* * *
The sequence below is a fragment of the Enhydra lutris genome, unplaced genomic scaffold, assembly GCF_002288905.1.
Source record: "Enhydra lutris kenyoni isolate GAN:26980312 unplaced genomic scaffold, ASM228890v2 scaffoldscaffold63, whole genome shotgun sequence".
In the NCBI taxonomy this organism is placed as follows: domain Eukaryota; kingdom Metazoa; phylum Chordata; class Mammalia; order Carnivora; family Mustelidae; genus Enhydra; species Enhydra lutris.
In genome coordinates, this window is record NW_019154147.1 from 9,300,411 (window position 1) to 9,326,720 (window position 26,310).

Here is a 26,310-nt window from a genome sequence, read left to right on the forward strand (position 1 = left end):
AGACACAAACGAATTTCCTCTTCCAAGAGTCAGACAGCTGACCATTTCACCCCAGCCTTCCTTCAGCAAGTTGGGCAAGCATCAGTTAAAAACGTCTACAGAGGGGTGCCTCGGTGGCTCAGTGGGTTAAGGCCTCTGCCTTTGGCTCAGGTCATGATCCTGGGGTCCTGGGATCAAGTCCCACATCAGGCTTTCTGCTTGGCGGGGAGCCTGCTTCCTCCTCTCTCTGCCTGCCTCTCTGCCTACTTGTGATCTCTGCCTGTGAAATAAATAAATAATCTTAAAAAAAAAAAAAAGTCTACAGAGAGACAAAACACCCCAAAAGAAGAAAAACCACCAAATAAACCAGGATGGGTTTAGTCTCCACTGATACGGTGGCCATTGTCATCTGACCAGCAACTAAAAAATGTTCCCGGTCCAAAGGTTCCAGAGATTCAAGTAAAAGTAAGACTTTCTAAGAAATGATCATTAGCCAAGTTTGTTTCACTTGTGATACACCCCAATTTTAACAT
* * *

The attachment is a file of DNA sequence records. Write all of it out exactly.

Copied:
The sequence below is a fragment of the Enhydra lutris genome, unplaced genomic scaffold, assembly GCF_002288905.1.
Source record: "Enhydra lutris kenyoni isolate GAN:26980312 unplaced genomic scaffold, ASM228890v2 scaffoldscaffold63, whole genome shotgun sequence".
In the NCBI taxonomy this organism is placed as follows: domain Eukaryota; kingdom Metazoa; phylum Chordata; class Mammalia; order Carnivora; family Mustelidae; genus Enhydra; species Enhydra lutris.
In genome coordinates, this window is record NW_019154147.1 from 9,300,411 (window position 1) to 9,326,720 (window position 26,310).

Here is a 26,310-nt window from a genome sequence, read left to right on the forward strand (position 1 = left end):
AGACACAAACGAATTTCCTCTTCCAAGAGTCAGACAGCTGACCATTTCACCCCAGCCTTCCTTCAGCAAGTTGGGCAAGCATCAGTTAAAAACGTCTACAGAGGGGTGCCTCGGTGGCTCAGTGGGTTAAGGCCTCTGCCTTTGGCTCAGGTCATGATCCTGGGGTCCTGGGATCAAGTCCCACATCAGGCTTTCTGCTTGGCGGGGAGCCTGCTTCCTCCTCTCTCTGCCTGCCTCTCTGCCTACTTGTGATCTCTGCCTGTGAAATAAATAAATAATCTTAAAAAAAAAAAAAAGTCTACAGAGAGACAAAACACCCCAAAAGAAGAAAAACCACCAAATAAACCAGGATGGGTTTAGTCTCCACTGATACGGTGGCCATTGTCATCTGACCAGCAACTAAAAAATGTTCCCGGTCCAAAGGTTCCAGAGATTCAAGTAAAAGTAAGACTTTCTAAGAAATGATCATTAGCCAAGTTTGTTTCACTTGTGATACACCCCAATTTTAACAT